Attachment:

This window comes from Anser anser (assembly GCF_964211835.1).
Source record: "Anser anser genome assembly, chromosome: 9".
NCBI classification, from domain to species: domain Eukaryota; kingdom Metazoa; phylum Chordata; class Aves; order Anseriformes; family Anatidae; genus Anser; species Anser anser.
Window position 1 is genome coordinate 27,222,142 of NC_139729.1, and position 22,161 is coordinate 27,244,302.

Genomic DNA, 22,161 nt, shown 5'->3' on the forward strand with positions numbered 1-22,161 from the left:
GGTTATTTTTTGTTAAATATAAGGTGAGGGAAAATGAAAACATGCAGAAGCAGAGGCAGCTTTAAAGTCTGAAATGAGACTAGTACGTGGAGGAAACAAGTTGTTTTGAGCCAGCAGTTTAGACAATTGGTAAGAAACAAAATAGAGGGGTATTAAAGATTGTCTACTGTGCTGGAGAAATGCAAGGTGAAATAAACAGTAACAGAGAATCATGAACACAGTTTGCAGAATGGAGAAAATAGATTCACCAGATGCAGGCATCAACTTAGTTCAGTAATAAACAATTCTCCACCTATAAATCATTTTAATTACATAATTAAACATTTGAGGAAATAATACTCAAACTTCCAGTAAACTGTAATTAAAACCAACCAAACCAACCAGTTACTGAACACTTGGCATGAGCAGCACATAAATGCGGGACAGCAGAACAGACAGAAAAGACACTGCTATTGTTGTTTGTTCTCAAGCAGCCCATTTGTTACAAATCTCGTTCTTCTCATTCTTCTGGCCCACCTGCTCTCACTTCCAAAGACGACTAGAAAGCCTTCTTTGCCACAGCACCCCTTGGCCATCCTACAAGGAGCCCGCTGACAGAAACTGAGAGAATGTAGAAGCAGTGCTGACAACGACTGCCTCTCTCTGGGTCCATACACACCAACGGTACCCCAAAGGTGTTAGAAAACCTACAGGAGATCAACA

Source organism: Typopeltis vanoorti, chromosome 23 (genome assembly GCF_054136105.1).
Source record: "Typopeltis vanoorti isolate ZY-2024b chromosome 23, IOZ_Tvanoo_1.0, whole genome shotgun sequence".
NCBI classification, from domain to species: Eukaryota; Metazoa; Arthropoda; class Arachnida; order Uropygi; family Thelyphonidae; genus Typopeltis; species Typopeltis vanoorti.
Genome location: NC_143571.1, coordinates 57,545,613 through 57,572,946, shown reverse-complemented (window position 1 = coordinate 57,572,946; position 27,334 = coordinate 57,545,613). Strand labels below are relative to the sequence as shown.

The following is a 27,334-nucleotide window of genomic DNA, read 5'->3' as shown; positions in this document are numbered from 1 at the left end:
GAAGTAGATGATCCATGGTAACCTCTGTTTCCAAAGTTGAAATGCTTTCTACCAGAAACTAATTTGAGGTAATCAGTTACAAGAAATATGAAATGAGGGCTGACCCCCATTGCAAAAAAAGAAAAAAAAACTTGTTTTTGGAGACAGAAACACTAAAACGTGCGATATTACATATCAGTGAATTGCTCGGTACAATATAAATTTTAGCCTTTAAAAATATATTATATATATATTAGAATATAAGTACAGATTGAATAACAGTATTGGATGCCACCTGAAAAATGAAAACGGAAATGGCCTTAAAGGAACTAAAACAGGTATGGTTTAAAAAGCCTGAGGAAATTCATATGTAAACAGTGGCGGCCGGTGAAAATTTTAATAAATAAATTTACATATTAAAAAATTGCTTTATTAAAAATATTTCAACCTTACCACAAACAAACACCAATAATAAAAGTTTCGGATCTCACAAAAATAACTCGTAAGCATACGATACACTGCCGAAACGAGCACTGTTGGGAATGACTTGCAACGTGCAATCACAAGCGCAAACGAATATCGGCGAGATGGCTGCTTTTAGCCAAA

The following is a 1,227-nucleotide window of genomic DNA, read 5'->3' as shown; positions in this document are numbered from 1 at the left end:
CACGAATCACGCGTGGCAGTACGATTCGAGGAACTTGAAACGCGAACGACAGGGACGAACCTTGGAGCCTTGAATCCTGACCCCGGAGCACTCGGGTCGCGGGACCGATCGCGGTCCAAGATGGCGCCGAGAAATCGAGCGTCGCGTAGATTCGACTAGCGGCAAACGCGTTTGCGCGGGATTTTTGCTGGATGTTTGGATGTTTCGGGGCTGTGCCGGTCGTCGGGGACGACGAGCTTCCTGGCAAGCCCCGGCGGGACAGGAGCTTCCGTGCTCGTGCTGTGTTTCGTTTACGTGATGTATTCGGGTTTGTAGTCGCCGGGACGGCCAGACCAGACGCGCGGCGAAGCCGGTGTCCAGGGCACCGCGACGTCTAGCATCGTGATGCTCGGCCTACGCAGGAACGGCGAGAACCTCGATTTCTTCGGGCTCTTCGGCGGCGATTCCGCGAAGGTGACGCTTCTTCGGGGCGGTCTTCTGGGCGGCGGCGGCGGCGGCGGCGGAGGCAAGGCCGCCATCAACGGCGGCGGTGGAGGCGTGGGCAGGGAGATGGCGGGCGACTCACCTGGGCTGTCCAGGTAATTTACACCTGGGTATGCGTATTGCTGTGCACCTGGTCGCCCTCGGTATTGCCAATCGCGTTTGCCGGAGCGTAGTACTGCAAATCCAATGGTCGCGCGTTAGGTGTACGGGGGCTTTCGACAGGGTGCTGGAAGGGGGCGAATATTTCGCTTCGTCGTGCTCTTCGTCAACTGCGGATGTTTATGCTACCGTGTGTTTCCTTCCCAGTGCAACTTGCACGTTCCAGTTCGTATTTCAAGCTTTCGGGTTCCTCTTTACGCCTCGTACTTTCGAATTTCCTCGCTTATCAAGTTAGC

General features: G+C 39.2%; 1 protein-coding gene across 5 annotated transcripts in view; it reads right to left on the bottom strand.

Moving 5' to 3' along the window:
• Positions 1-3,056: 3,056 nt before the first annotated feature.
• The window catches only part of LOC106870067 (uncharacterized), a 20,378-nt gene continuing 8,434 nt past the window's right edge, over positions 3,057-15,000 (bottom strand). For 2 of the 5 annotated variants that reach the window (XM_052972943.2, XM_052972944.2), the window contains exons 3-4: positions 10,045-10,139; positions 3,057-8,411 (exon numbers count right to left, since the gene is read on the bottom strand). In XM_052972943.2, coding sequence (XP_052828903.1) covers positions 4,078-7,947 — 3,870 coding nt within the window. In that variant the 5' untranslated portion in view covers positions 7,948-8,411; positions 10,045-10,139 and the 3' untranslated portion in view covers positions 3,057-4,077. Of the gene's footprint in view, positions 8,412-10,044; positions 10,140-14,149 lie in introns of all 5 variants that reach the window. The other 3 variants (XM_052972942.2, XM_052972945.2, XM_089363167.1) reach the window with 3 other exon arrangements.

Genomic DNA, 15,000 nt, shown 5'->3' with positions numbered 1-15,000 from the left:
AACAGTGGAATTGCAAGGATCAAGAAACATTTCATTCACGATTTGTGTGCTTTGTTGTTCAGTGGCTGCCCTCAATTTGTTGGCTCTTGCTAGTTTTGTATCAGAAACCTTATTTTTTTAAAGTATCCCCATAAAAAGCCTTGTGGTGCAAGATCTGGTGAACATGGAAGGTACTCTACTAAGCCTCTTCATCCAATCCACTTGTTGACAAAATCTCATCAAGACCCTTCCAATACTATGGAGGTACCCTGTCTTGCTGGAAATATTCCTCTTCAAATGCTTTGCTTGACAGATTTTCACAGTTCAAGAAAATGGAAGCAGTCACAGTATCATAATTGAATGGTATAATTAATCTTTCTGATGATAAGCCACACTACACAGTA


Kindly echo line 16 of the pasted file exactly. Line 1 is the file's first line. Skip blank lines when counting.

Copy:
Moving 5' to 3' along the window: